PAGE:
Oh, 2013. How young we all were.
When Bitcoin took off in 2013 the world felt like a different place. Cryptocurrencies were suddenly the future of currencies, with regular currencies immediately looking careworn. Silk road, the blockchain, the search for Satoshi Nakamoto, tax departments trying to grab revenue, the me-too currencies surfacing everywhere, the unlinking from federal reserves, the question of fundamentals, the Mt. Gox break in, mining for bitcoins……. It was all so new, so exciting. There was so much noise, so much action and trading and uncertainty. And beneath it all was that whisper, the whiff of that inevitable question that follows the newest and most exciting of investments.
Is this finally, truly, the new paradigm?
Or was it simply another of the millions of seeming breakthroughs that inevitably ended up being overhyped and overbought?
Fast forward to 2017, and we are all a fair bit older and wiser. The questions and struggles of the early days of cryptos have been muddled through, and a more mature picture of cryptocurrencies is emerging.
Finally we have several strong cryptocurrencies, each with a defined market presence. Bitcoin, once the only serious market leader still retains this position, but there is strong demand for its nearest rival, Ethereum. Ethereum represents a new element in the market, focussing on peer-to-peer contracts, allowing the payment to be released at the same time as the completion of the currency conditions. The difference of focus is key for the future of cryptocurrencies. For each crypto to survive they must differentiate and provide services that the other cannot. Litecoin and Ripple, numbers 3 and 4, also have distinct purposes and market niches, focussing on transaction speed and technical prowess or as a payment system. These different focuses create a more complete market, and give users varying reasons to adopt the coins, allowing the overall user numbers to grow.
The use of the blockchain has the capacity to inflate ICO’s, Initial Coin Offerings. Blockchain technology has long been touted as a significant solution for internet fraud issues. In the last year, financial institutions have begun investing in blockchain technology as a solution for trading settlements and transaction payments. ICO’s which sell tokens that can be exchanged for cryptocurrencies will push up the price of Bitcoin and Ethereum, the main currencies used to raise ICO funds.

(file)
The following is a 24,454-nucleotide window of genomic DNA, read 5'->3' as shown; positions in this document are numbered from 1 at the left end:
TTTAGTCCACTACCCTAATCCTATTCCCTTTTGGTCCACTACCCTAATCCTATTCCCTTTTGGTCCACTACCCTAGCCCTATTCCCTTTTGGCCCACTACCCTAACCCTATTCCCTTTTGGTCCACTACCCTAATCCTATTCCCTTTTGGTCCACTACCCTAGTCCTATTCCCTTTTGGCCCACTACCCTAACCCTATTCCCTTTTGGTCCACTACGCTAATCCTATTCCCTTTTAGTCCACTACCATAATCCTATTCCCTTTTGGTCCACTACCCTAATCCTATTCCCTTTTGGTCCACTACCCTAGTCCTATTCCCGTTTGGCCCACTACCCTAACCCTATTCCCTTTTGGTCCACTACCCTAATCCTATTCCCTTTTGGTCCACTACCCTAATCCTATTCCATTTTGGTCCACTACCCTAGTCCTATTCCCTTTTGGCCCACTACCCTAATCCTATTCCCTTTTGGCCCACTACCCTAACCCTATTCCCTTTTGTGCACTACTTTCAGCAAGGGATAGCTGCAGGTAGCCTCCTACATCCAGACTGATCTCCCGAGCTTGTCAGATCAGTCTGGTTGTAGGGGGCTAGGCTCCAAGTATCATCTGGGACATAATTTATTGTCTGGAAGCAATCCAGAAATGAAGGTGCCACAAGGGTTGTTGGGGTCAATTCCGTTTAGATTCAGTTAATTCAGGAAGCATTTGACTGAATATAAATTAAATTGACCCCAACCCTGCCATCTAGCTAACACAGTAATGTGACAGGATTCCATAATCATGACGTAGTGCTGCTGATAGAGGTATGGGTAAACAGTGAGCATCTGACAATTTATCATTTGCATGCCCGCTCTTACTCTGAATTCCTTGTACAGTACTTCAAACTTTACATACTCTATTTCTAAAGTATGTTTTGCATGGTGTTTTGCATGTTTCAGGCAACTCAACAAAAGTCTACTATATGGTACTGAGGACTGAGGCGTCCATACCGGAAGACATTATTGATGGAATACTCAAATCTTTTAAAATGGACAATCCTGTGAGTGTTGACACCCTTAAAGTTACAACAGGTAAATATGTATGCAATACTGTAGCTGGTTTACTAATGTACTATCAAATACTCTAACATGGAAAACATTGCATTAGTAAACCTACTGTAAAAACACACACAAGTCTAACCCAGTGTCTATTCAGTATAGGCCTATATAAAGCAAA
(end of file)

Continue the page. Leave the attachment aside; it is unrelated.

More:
The proliferation of ETF’s offering cryptocurrencies and mutual funds holding cryptocurrencies is a strong step towards the popularisation of cryptocurrencies as a hedge. By being unlinked from central banks, it provides a strong fundamental capacity to work effectively as a hedge. The only reason that it is not more prominent in institutional funds is the issue of volatility. At this stage it is a bit of chicken and egg scenario where increased investment by funds and institutional investors will increase the trading volumes and stabilise volatility, but institutional investors won’t jump in significantly unless there is a decrease in the volatility. This issue will likely be resolved slowly and incrementally, as more investors open small positions in cryptocurrencies, volatility will drop, prompting more investors. Eventually a critical mass of volume will occur and improve tradability to the levels of other investments.
So are cryptocurrencies the new paradigm? The answer is certainly a lot closer to yes than it was in 2013. Whilst the market overall still has some work to do, it is heading steadily in the right direction. There is still much room for speculation in the new up and coming “penny stock” versions of the cryptocurrencies along with the fabulous returns from the established ones. It is likely to be an exciting few months for the cryptocurrency world as it rides the momentum towards new heights and pushes itself further forward as the preferred transaction method of the future.
The future will probably look back to 2017 as the step just before full acceptance of cryptocurrencies.
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